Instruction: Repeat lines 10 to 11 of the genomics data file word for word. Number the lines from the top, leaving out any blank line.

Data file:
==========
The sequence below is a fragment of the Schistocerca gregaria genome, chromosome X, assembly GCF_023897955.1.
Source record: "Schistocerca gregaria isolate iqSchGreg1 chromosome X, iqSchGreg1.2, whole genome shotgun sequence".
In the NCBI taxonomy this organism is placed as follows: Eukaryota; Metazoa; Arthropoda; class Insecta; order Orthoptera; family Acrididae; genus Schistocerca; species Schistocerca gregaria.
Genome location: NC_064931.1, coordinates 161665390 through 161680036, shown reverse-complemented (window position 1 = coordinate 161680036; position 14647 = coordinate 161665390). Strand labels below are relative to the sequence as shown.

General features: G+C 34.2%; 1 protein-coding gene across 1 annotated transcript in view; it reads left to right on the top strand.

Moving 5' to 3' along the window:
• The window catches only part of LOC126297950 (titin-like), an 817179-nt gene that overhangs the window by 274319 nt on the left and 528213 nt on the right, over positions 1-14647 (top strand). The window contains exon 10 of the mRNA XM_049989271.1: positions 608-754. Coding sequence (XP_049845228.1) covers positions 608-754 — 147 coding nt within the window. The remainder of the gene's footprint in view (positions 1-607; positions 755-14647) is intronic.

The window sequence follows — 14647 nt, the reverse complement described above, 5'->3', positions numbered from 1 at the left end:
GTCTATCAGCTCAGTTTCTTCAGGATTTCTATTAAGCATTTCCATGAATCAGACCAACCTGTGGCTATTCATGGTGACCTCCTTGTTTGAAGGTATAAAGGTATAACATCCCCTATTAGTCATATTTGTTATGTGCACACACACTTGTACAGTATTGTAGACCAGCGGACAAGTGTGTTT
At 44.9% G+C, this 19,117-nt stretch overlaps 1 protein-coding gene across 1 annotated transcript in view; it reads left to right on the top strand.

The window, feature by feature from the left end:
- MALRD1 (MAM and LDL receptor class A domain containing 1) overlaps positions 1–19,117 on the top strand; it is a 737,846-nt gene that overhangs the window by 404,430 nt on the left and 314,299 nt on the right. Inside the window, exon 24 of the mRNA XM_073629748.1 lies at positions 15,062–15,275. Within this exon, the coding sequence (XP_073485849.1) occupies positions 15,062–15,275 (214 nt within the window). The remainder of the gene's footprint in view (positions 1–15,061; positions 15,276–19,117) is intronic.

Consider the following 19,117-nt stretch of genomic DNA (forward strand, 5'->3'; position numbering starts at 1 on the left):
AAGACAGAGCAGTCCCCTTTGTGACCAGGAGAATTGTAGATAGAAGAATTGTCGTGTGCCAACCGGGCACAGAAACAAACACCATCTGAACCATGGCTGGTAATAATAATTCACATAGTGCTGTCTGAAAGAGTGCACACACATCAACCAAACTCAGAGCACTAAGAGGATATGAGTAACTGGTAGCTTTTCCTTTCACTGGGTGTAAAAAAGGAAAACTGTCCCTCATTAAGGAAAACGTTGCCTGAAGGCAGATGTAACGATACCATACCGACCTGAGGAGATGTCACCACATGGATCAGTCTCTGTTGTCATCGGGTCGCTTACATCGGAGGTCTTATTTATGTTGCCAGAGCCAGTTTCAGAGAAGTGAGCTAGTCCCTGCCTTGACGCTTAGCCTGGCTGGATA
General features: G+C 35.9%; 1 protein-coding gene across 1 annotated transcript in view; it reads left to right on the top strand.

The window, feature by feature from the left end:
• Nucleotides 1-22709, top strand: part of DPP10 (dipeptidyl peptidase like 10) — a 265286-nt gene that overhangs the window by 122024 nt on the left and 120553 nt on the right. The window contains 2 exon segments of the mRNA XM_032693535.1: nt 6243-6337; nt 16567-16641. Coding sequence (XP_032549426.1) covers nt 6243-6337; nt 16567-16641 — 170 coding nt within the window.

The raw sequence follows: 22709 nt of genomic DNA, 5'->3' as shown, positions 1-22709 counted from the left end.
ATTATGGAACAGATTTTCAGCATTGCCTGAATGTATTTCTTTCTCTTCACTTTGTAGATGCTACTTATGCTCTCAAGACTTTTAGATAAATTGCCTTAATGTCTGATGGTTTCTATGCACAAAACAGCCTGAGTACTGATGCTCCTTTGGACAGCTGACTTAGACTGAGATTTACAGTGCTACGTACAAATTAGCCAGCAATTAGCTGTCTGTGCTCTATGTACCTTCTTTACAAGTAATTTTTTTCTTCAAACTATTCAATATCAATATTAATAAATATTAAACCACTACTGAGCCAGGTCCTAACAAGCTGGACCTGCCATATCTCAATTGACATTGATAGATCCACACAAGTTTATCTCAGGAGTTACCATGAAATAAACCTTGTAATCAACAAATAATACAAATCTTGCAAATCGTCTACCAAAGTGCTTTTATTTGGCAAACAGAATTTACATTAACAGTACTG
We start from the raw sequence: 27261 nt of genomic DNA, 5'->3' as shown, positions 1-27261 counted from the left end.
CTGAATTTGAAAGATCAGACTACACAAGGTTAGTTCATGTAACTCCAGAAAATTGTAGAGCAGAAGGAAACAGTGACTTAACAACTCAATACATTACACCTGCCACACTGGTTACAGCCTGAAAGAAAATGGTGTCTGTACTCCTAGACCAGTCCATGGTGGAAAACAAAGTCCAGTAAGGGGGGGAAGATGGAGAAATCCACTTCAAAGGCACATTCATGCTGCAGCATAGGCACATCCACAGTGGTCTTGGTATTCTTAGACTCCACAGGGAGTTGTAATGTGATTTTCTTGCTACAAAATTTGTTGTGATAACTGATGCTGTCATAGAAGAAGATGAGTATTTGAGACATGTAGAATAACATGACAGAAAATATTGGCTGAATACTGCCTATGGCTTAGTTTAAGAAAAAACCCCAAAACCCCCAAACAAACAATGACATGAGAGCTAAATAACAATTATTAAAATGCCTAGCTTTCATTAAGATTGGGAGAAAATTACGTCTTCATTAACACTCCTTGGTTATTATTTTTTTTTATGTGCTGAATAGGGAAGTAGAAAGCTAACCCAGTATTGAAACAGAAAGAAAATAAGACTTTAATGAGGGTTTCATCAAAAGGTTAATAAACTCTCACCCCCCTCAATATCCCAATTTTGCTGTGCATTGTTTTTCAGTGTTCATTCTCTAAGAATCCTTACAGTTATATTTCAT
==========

At 44.9% G+C, this 19,117-nt stretch overlaps 1 protein-coding gene across 1 annotated transcript in view; it reads left to right on the top strand.

The window, feature by feature from the left end: